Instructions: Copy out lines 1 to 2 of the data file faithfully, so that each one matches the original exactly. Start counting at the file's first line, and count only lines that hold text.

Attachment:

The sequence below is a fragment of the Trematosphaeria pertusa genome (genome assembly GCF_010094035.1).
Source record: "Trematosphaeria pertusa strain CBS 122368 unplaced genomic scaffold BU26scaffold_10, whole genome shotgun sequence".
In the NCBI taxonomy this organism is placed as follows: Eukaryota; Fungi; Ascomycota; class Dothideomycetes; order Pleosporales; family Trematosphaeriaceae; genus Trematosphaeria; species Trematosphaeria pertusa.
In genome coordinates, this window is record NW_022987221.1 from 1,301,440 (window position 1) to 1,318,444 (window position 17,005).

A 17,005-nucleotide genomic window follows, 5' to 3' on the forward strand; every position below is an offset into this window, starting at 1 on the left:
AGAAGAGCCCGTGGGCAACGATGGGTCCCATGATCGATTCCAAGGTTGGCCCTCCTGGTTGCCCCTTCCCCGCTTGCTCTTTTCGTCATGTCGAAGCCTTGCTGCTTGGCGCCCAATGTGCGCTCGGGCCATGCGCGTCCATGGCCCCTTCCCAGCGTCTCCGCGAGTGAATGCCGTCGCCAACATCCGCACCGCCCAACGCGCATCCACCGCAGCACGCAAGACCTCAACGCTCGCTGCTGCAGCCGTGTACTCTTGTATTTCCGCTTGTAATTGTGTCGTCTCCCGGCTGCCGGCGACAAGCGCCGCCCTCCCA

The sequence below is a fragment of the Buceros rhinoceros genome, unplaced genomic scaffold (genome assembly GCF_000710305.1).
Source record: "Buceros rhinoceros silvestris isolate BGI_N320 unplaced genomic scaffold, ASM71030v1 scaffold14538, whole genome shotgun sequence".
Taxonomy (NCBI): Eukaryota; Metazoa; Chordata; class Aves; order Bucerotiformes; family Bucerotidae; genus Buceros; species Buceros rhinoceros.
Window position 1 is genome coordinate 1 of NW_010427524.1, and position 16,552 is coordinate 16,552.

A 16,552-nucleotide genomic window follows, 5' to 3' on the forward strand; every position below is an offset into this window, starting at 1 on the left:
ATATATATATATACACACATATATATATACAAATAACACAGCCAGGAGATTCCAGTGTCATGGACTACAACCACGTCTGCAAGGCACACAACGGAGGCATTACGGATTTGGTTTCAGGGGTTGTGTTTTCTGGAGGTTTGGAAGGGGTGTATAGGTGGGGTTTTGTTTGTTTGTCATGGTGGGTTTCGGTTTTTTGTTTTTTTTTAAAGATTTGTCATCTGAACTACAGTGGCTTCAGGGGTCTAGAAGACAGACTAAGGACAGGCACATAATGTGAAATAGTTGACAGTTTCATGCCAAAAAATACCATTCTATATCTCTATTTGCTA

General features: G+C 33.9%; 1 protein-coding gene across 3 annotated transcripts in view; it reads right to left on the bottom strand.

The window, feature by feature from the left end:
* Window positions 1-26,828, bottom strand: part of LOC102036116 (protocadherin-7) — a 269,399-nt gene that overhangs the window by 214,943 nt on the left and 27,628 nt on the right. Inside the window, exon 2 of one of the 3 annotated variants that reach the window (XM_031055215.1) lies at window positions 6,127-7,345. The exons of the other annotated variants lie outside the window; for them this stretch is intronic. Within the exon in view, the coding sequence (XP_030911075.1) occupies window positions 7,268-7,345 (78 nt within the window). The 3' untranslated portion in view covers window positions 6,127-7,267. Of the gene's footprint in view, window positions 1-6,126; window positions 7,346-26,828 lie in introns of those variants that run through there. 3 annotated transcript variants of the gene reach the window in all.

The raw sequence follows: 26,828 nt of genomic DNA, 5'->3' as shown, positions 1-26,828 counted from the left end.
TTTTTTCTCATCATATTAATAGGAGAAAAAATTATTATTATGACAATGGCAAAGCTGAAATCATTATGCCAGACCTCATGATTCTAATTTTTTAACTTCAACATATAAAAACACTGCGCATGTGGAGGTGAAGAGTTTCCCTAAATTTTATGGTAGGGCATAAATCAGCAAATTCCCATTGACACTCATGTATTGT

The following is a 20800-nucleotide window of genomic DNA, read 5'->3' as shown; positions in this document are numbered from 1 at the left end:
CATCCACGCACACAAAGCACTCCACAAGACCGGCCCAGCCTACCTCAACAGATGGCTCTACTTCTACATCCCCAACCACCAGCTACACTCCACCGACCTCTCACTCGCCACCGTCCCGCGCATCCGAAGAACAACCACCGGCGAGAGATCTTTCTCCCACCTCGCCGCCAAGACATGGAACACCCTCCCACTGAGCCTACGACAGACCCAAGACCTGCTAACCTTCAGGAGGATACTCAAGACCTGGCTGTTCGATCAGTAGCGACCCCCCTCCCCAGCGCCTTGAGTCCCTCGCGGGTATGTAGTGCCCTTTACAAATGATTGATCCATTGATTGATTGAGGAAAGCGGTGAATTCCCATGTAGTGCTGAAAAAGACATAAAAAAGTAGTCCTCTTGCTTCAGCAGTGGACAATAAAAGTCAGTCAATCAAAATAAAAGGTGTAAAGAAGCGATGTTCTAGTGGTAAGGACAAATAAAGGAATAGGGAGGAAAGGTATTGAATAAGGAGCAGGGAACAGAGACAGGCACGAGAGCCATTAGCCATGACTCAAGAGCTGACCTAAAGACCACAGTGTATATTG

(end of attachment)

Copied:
The sequence below is a fragment of the Trematosphaeria pertusa genome (genome assembly GCF_010094035.1).
Source record: "Trematosphaeria pertusa strain CBS 122368 unplaced genomic scaffold BU26scaffold_10, whole genome shotgun sequence".